Leading by Example

Jeff lives in pain every single day. But “the pain isn’t half as bad as losing everything and being homeless, he says.

His opiate addiction started with his many in-and-out visits to the hospital, after several motorcycle crashes (one leading to temporary paralysis) and a serious workplace accident broke his back in half. He says they loaded him up with pain pills often. The hospital once found him unresponsive after an apparent overdose on pain meds, leading to his kidney and renal failure. When he ran out of prescribed pain medication, he turned to street drugs, like heroin, or to purchasing pills illegally. It was an unexpected turn for a man who barely touched alcohol and recreational drugs while growing up in a family of addicts.

“I drugged everything away,” Jeff says. His wife divorced him and he lost everything he had. He ended up on the street, barely washing or holding himself together, then in a shelter. His depression became so severe that he felt he had no reason to live. Yet, he says there was still something calling for him to do the right thing.

Jeff ended up at a sober house where the landlord recommended him for the multi-agency-run Transitional Access Program (TAP) that facilitates housing for working people who are homeless or at risk. Continuum’s South Central Peer Services program coordinates TAP.

TAP covered a month of Jeff’s rent at the sober house, which helped him to concentrate on his road to recovery. He worked hard on himself. Two and a half years later, he is sober and still living at that sober house. But now, he oversees it. In fact, Jeff manages 5 sober houses. “I have 72 guys who count on me every day now when before I couldn’t even count on myself,” he shares. He also advocates for people as a caseworker for TAP.

Jeff leads by example. His day starts at 4:30 am and doesn’t end until midnight as he fields calls and handles issues within the various houses – “I’m never too busy for people if they want to talk.” He constantly cleans and fixes things in the houses to maintain an inviting living environment for residents.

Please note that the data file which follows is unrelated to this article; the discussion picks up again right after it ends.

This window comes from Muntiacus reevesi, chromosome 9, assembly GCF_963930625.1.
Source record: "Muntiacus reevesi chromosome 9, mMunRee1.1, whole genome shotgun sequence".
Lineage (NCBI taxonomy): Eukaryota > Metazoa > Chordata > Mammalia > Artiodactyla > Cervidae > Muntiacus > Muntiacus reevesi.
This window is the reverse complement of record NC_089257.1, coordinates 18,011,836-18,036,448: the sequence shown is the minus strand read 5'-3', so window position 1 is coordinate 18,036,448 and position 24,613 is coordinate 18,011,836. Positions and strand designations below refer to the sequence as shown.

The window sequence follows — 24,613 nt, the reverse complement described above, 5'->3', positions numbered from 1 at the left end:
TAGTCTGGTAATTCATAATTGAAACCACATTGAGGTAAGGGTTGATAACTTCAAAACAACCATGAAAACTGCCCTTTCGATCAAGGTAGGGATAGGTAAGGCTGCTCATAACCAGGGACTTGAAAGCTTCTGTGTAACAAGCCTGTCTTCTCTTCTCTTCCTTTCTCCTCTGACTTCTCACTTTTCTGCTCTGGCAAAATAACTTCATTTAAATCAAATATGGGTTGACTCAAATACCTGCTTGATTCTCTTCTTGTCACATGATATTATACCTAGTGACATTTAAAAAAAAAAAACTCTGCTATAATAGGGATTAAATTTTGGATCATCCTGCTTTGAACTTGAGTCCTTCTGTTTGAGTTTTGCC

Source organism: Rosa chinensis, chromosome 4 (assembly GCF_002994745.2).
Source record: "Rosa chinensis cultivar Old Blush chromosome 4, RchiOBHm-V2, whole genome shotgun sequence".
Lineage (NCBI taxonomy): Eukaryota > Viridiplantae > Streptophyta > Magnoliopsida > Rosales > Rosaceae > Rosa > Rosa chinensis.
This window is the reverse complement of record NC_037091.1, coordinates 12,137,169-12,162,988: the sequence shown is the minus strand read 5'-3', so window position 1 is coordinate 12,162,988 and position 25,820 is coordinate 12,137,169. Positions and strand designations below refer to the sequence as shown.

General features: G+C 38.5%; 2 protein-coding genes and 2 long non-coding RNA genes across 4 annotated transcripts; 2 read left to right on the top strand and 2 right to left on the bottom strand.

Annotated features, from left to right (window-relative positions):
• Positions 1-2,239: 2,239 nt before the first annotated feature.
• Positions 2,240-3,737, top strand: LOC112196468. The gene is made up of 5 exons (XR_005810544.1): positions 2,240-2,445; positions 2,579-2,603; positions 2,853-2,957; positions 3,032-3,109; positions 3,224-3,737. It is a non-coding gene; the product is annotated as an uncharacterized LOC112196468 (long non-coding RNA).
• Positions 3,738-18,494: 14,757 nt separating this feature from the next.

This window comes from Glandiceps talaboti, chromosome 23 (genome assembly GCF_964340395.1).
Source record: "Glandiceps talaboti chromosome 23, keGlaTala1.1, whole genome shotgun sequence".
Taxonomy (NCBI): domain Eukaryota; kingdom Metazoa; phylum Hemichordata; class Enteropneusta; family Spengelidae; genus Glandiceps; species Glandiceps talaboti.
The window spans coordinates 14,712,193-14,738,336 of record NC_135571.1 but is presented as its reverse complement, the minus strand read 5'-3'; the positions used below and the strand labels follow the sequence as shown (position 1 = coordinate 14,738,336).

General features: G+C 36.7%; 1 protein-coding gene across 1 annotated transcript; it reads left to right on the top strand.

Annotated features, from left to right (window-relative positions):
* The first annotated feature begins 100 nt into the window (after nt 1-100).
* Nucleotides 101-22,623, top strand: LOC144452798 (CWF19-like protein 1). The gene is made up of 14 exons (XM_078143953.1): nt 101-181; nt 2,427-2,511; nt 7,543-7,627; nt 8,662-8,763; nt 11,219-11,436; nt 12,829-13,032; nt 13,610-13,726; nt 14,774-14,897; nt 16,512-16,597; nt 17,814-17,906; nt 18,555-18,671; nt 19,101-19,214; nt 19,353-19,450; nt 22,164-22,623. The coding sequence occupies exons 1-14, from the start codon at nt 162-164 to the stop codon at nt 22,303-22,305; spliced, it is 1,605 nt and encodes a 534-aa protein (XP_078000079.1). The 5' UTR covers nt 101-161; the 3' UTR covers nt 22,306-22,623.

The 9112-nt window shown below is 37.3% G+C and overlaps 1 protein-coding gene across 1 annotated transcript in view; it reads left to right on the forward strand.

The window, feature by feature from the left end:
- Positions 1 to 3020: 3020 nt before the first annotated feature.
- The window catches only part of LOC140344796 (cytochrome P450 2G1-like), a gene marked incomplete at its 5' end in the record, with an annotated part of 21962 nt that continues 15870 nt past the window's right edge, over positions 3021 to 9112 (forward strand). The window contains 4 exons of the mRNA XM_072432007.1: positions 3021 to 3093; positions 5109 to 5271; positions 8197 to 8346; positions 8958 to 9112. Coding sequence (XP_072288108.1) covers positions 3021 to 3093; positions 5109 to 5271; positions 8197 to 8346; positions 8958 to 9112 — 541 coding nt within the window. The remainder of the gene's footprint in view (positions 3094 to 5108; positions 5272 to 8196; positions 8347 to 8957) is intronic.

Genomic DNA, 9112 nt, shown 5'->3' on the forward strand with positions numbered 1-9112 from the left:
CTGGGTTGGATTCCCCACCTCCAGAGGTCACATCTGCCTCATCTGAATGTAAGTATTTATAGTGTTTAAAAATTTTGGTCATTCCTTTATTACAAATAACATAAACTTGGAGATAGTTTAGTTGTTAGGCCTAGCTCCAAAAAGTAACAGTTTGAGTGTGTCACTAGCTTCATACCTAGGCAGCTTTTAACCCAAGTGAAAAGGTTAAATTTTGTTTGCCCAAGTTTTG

Jeff copes with his occasional feelings of sadness and loneliness by focusing on the positives, tapping into religion, and keeping busy. He no longer needs to take medication for depression, and he refuses to even take an aspirin for his pain. Most importantly, his kids are back in his life and Jeff has found a life of purpose and meaning.

Things aren’t perfect, but another thought keeps him going. “There’s a saying that goes, ‘I’m not what I to be, and I’m not what I’m gonna be. But I thank God I’m not what I used to be.”

Won’t you consider a gift to Continuum so we can help transform a life like Jeff's?

How Your Donation Can Help Someone Like Jeff:

  • $500 Can pay the security deposit for someone transitioning out of homelessness into an apartment
  • $250 Can purchase furniture for a new apartment
  • $200 Purchases a “New Home Basket” with kitchen, bathroom, and cleaning essentials
  • $150 Can buy basic items not covered by medical insurance, like eyeglasses and dentures
  • $100 Helps pay heat, electric, and water bills
  • $50 Can provide necessities like clothes, underwear, socks, and duffle bags
  • $40 Helps pay for a month’s worth of daily bus passes for travel to appointments or a job
  • $25 Can pay for groceries
  • Other All donations directly benefit those who are in our care or are transitioning out to their own apartment

Other Ways You Can Help:

  • $5,000  You can “Adopt a Group Home” operated by Continuum. (Continuum operates 44 group homes in Connecticut, helping individuals to stabilize and live in the community. Just like any home, upkeep and maintenance are ongoing demands.)
  • $2,000  You can help improve the critical health conditions faced by those with serious mental illness by supporting Continuum's Health and Wellness Department.


Continuum of Care, Inc.’s mission is to enable people who are challenged with mental illness, intellectual disability, and/or co-occurring substance use disorder, to rebuild a meaningful life and thrive in the community.